The Silent Friend

A few weeks ago, my husband and I got a phone call that no parent ever wants to get. Our oldest son was diagnosed with a brain tumor. This post is not about him. There isn’t much to write because we don’t know very much. It is a complicated situation, as these things usually are. The tumor’s location and my son’s age dictate that we must wait to get a biopsy and, in the meantime, carefully watch its growth. Without knowing what type of tumor it is, treatment is impossible. We are reassured by his doctors that the tumor is slow-growing and we have every reason to think it is treatable. And so we wait.

In the days following my son’s diagnosis, I reached out to close friends and family. Partly out of necessity (somebody needed to watch our younger son while we made repeated trips to the hospital for follow-up) and partly because I was floundering emotionally and needed support. As I shared the news, I was amazed at the  range of reactions: complete anguish to absolute silence. Having never been in a situation like this, I didn’t know what to expect of others or myself and often found myself babbling, reassuring me as much as the the other person that, “we are fine.” I was overwhelmed and so grateful for the outpouring of support. Many people were seemingly boundless in their generosity and willingness to help. I was humbled.

(Yes, here it comes – ) But, there were many people I didn’t hear from. I was so buoyed by the support from others that I didn’t give it much thought initially but as days turned to weeks and I still hadn’t heard from some very important people in my life, I had to wonder, “Really?!?! I send an email telling you my son has a brain tumor and your response is to delete it from your inbox and move on with your day? Even after I send another email and message you on Facebook?? Really!?!?”  I have heard the phrase, “It’s times like this when you really learn who your friends are”. Mere acquaintances sent heartfelt notes of encouragement, dear friends offered warm hugs and shoulders for my tears. Yet, others said nothing and offered nothing.   Indeed, it’s times like these…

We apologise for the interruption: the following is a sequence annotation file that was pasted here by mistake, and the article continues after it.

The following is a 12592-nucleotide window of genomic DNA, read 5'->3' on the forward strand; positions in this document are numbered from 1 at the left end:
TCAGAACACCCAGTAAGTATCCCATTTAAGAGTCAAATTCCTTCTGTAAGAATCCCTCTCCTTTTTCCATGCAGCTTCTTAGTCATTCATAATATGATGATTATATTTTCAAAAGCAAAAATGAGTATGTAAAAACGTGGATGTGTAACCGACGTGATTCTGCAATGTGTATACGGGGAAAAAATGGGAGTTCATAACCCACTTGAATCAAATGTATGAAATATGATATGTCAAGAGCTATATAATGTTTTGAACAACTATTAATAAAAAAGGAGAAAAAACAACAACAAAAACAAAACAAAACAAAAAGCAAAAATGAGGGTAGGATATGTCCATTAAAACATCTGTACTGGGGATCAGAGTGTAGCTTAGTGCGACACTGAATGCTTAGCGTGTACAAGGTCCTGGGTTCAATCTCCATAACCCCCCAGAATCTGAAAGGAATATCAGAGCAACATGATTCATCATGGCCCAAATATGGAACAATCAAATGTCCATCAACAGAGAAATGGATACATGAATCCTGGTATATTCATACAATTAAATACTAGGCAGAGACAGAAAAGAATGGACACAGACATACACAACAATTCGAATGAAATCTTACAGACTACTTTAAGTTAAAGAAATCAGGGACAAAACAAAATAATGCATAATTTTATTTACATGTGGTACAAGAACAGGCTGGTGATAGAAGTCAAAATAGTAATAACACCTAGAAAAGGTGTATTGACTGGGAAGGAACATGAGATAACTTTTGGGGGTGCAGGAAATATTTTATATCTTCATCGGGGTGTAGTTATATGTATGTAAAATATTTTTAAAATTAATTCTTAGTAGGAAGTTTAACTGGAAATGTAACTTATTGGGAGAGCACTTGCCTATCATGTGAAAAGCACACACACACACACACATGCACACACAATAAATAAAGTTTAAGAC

Then I came across an essay by Margaret Feinburg, “The Three Worst Things You Can Say To Someone Battling Cancer or Any Kind of Adversity…”   (I’ll save you the trouble: 1-  I’ll Do Anything To Help; 2- Been there, done that; and 3- Silence). Yep. Check, check and a big fat check. Amen, sister. There it was, someone else validating the dark side of sharing bad news. Yet, something bugged me about this list. I realized I had said the first two things to other people in the past.  Even though I cringe to think that words I spoke may have been insensitive or even hurtful, at least I said something. But the third reaction, silence, is just plain callous.

Then I thought of the reactions from my friends and family. I heard the first two phrases many times but I found I was not actually bothered by them. Most people are not purposely going around saying hurtful things to people going through a tough time. I like to think they are saying those phrases because they believe them to be true or maybe they don’t know what else to say.  Surely, they don’t intend to hurt or be insensitive. I know when someone says they would do “anything” to help they don’t mean it. They are not going to pay our medical bills. They are not going to entertain my son for four hours while we wait in the doctor’s office. “Been there, done that” is a poorly worded attempt to connect over a common experience. Even if it usually is a misperceived commonality, it’s still an attempt to connect.